Posts Tagged With: Natural disaster

Disaster Prevention

Prevention was recently added to the phases of disaster management. Honestly, I was still occasionally baffled also to define whether one action includes in the category of prevention or category of mitigation. I definitely think that the basic difference, mitigation is actions or steps to reduce the impact of disaster/reduce the risk while prevention is for preventing the event to be happened/ how to avoid hazards and related disaster. I expect there may be readers of this paper can provide feedback or criticism to add to our knowledge.

We know that not all disasters, particularly natural disasters can be prevented, but the risk of lost or injury can be reduced with good evacuation plan, environmental planning, etc.

Back to the case of floods in Jakarta-Indonesia occurred in early 2013. We may still remember that at the time, the government of Indonesia in that case, the National Agency for Disaster Management (BNPB) and the Agency for the Assessment and Application of Technology (BPPT) conducted weather-modification by cloud-seeding efforts. This is an example of prevention of floods, BNPB & BPPT preventing the formation of clouds and rain outside flood-prone areas in Greater Jakarta.

Other example is relocation of local communities from landslide-prone areas. This is considered as prevention action also the government’s efforts to maintain soil structure that does not change in the event of heavy rains or earthquakes by reclamation or hard-tree planting.


Prohibition or regulations of the government to not build a home or residential in disaster-prone areas are also included in the category of prevention.

Our efforts in everyday life, such as not littering, cleaning drains / sewer in our residential area can be considered as prevention of floods and infectious diseases.

Disasters prevention is very important, and should be done continuously and sustained by all of us.

Therefore, in January 2005 during the World Conference on Disaster Reduction held in Kobe, Hyogo-Japan, 168 countries agreed to adopt a 10-year global plan for natural disaster risk reduction called the Hyogo Framework for Action. It offers guiding principles, priorities for action, and practical means for achieving disaster resilience for vulnerable communities.

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What is Disaster ?

The following are some definitions of a disaster that can be used as a reference:

  1. A serious disruption of the functioning of a community or a society involving widespread human, material, economic or environmental losses and impacts, which exceed the ability of the affected community or society to cope using its own resources (The United Nations International Strategy for Disaster Reduction – UNISDR)
  2. Event or series of events that threaten and disrupt the lives and livelihoods caused by both natural factors and / or non-natural factors and human factors that lead to the emergence of human casualties, environmental damage, loss of property, and the psychological impact (Indonesian Law Number 24 Year 2007)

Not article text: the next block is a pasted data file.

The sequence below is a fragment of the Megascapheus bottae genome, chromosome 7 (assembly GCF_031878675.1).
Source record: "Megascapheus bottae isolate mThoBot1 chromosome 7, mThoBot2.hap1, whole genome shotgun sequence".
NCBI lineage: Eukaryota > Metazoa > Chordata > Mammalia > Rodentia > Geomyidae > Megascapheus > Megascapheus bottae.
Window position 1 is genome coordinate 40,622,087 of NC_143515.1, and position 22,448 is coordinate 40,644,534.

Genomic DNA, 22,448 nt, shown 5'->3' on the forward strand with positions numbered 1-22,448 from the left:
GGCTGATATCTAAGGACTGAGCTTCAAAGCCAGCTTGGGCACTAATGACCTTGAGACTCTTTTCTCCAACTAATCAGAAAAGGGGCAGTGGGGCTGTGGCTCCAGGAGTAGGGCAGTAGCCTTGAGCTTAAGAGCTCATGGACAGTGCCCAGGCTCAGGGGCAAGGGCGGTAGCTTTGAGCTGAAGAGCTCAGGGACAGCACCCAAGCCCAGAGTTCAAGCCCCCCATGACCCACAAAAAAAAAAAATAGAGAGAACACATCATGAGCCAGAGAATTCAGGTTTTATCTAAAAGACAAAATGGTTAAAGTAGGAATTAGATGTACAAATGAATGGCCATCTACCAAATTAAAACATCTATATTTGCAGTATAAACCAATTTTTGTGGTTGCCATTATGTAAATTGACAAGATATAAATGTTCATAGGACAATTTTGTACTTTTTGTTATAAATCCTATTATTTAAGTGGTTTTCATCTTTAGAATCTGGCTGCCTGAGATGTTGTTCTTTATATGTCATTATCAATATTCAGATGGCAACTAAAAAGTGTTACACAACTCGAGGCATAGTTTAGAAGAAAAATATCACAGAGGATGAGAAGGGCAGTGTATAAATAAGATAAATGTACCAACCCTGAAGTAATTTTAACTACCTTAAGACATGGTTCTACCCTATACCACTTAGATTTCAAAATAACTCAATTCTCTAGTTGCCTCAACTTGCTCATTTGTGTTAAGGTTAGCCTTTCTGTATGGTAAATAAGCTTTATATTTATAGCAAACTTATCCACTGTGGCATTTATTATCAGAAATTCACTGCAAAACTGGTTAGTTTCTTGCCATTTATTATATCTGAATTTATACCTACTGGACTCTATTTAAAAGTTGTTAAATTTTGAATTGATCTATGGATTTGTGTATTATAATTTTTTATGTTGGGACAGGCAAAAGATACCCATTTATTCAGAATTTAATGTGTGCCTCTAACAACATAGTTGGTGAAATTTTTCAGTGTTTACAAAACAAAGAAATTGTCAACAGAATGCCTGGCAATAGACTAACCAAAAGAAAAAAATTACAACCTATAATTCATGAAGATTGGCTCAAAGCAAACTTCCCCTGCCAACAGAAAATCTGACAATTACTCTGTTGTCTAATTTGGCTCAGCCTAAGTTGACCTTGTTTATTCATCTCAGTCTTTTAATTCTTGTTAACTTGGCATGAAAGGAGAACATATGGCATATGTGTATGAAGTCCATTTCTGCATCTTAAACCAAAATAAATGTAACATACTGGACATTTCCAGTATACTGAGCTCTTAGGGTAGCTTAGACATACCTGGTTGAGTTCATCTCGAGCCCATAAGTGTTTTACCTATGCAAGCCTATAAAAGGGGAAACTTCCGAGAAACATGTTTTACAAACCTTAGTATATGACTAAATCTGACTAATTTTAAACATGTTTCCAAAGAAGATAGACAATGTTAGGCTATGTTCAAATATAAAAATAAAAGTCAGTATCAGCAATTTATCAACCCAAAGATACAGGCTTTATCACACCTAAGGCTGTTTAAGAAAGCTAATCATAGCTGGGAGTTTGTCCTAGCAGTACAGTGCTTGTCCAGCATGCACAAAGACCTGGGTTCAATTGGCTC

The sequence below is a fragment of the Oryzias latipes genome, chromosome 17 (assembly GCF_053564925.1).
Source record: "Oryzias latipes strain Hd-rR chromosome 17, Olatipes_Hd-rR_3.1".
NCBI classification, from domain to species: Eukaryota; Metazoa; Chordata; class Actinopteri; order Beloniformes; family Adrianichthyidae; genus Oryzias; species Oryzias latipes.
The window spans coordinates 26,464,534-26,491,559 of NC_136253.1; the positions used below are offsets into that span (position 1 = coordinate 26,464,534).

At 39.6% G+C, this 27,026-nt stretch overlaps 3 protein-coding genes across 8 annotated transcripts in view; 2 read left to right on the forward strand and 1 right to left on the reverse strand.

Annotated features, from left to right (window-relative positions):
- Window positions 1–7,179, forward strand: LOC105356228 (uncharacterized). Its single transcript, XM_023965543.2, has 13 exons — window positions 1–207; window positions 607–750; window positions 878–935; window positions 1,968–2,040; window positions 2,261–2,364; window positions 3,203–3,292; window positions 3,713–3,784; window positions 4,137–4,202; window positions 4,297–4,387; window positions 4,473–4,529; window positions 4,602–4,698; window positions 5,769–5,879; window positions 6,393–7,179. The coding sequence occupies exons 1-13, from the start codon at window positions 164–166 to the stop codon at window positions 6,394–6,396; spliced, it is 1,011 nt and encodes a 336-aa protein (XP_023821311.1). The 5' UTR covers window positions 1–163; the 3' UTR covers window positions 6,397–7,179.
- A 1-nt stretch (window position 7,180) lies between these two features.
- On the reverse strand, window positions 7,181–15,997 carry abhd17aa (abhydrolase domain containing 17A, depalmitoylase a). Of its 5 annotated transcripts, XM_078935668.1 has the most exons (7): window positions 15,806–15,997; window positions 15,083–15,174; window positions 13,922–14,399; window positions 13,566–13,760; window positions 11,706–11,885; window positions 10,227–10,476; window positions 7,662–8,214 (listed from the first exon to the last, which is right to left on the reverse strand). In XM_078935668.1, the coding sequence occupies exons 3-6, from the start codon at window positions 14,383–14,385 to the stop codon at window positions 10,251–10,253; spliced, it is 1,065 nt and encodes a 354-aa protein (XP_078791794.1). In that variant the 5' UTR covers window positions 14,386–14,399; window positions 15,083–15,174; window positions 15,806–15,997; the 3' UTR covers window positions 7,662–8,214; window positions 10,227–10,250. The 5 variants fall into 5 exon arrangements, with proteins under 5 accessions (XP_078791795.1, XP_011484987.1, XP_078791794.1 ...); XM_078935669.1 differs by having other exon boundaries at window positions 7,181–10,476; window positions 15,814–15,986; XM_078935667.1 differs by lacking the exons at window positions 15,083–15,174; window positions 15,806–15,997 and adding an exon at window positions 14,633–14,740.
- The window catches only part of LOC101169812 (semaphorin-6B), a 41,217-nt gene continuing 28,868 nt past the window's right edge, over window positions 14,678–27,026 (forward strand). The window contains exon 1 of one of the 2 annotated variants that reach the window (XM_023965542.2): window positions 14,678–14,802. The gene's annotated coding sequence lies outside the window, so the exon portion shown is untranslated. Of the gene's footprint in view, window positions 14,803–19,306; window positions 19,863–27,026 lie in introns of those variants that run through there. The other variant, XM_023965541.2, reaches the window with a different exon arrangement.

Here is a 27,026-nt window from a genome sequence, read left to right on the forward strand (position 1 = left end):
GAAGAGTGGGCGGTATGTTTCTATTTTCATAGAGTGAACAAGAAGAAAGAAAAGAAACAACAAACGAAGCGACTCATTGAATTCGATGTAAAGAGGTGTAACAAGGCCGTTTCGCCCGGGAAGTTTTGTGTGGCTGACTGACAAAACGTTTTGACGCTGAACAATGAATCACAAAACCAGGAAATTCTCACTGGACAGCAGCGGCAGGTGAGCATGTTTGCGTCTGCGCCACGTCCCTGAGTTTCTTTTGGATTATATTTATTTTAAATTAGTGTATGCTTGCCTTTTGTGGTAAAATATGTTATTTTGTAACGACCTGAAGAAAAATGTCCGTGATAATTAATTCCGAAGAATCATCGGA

3. Exceptional events which suddenly kill or injure large number of people (Red Cross/Red Crescent).
  4. An overwhelming ecological disruption occurring on a scale sufficient to require outside assistance (PAHO 1980).
  5. A situation or event which overwhelms local capacity, necessitating a request to a national or international level for external assistance (The Center for Research on the Epidemiology of Disaster – CRED).
  6. An occurrence that causes damage, ecological disruption, loss of human life, deterioration of health and health services on a scale sufficient to warrant an extraordinary response from outside the affected community area (World Health Organization, 1998).


From the above definitions, we can see that in general the disaster is an extraordinary event and require external assistance. The disaster could be caused by natural factors, non-natural and human factors.

Below are the examples of disaster events:

1. Natural Disaster

  • Weather-related: floods, landslides/mudslides, windstorms, tornadoes, thunderstorms, winter storms, droughts, forest fires, etc.
  • Geophysical-related: earthquakes, volcanic eruptions, tsunamis, tidal waves.

2. Man-made Disaster

  • Non-intentional: transportation accidents (road/sea/air), fires, building/bridge collapse, etc.
  • Intentional: race/ethnic conflict, terrorism, civil war, etc.

3. Non-natural Disaster: epidemic, diseases, radiation, etc.

From the above examples, we can see that there are disasters in small-scale, medium-scale, large-scale or an extraordinary event such as epidemic.


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